Artist who hid depression took his own life, inquest told
‘Extremely talented’ 48-year-old who suffered with tinnitus had organised for his possessions to be given to friends and family
28 February, 2020 — By Sam Ferguson
Rodolfo Jose Crisafulli-Borreguero
A TALENTED Venezuelan artist described by friends as “the kindest person you will ever meet” took his own life after secretly battling depression and anxiety brought on by a medical condition.
Rodolfo Jose Crisafulli-Borreguero, 48, was found by police and friends in his top-floor flat in Pleshey Road, Tufnell Park, on August 31 last year. He had organised his possessions to be handed out among his friends and family and written instructions to contact his family in Venezuela.
Police found no evidence of drugs in his system, no forced entry to the property and no sign of any foul play.
St Pancras Coroner’s Court heard evidence on Tuesday that Mr Crisafulli-Borreguero suffered with tinnitus that had got worse to the point where it left him with near-constant headaches.
Speaking to the Tribune, close friend Enrica Lam said Mr Crisafulli-Borreguero was an “extremely talented artist”.
“He was one of the kindest people you will ever meet,” she said.
“He was so talented, and did a lot with his art, which was so creative and fresh. He was one of the most loving, compassionate people I’ve had the honour of knowing. We were planning to exhibit our work together, which we have done in the past. I’m now hoping to carry on with that exhibition. He was loved by so many people.”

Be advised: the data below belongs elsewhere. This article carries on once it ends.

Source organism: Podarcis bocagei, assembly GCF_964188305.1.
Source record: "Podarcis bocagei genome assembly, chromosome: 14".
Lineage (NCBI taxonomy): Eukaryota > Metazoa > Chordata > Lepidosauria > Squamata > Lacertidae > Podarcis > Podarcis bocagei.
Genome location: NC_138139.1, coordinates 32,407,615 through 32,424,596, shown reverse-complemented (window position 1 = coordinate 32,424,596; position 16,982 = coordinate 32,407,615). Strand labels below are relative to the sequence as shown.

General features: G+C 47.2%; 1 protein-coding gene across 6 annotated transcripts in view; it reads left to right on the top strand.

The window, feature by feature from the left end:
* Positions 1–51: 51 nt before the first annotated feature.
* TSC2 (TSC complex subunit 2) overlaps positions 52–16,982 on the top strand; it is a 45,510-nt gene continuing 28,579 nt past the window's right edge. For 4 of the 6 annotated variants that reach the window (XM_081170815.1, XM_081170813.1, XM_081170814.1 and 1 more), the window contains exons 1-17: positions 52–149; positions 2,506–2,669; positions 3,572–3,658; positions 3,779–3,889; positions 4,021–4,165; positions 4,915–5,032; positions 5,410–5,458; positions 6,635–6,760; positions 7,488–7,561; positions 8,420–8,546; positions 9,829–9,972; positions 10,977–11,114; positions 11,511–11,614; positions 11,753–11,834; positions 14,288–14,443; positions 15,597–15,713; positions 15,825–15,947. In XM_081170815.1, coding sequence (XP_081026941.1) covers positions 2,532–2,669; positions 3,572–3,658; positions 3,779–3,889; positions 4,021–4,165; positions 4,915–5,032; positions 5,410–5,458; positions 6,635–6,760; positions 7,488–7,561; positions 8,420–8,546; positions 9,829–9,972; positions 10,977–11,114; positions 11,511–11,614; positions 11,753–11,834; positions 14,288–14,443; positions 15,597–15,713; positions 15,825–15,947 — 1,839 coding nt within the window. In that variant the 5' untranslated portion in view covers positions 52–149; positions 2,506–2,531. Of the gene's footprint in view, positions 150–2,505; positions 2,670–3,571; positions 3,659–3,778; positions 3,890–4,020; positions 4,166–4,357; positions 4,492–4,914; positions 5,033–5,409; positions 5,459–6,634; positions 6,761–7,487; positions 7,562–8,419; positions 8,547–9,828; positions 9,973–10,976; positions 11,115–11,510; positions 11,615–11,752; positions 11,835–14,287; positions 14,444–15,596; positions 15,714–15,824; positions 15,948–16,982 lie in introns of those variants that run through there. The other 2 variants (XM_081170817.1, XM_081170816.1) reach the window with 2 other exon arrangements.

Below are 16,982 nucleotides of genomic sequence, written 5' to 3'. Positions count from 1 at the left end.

Robert Ramos told the Tribune he grew up with Mr Crisafulli-Borreguero in Caracas, Venezuela.
An example of Mr Crisafulli-Borreguero’s artwork
“He was always a very good painter and artist,” said Mr Ramos.
“We were very close friends, and he was a very nice person. He didn’t deserve this.”
His inquest heard his friends had become concerned after not hearing from him for two days. He was last seen by friend Michael Bernado outside Camden Town tube station on August 29.
The court heard Mr Crisafulli-Borreguero had been taking medication that left him drowsy to cope with the pain of his tinnitus.
“He seemed normal, but confused because of the medication,” said Mr Bernado, speaking of the last time he saw his friend.
“He almost had an accident with a car because of his drowsiness.”
The inquest later heard evidence from a psychiatric well-being practitioner, who said he spoke to Mr Crisafulli-Borreguero after he was referred to him earlier in the year, but added the artist insisted he did not have thoughts about ending his life.
Mr Crisafulli-Borreguero was due to receive treatment from a high-intensity mental health clinician in September.
In a statement, close friend Ms Lam told the court: “It’s clear to me and other friends that Rodolfo hid his true feelings from everyone.
“He chose not to reveal his true intentions, which we would have surely spent a lot of time and attention on convincing him otherwise.”
Recording a verdict of suicide, coroner Mary Hassell said: “It seems to me all the evidence is pointing in the same direction. That very, very sadly, Rodolfo was hiding his true feelings, and feeling very low had decided to take his own life.”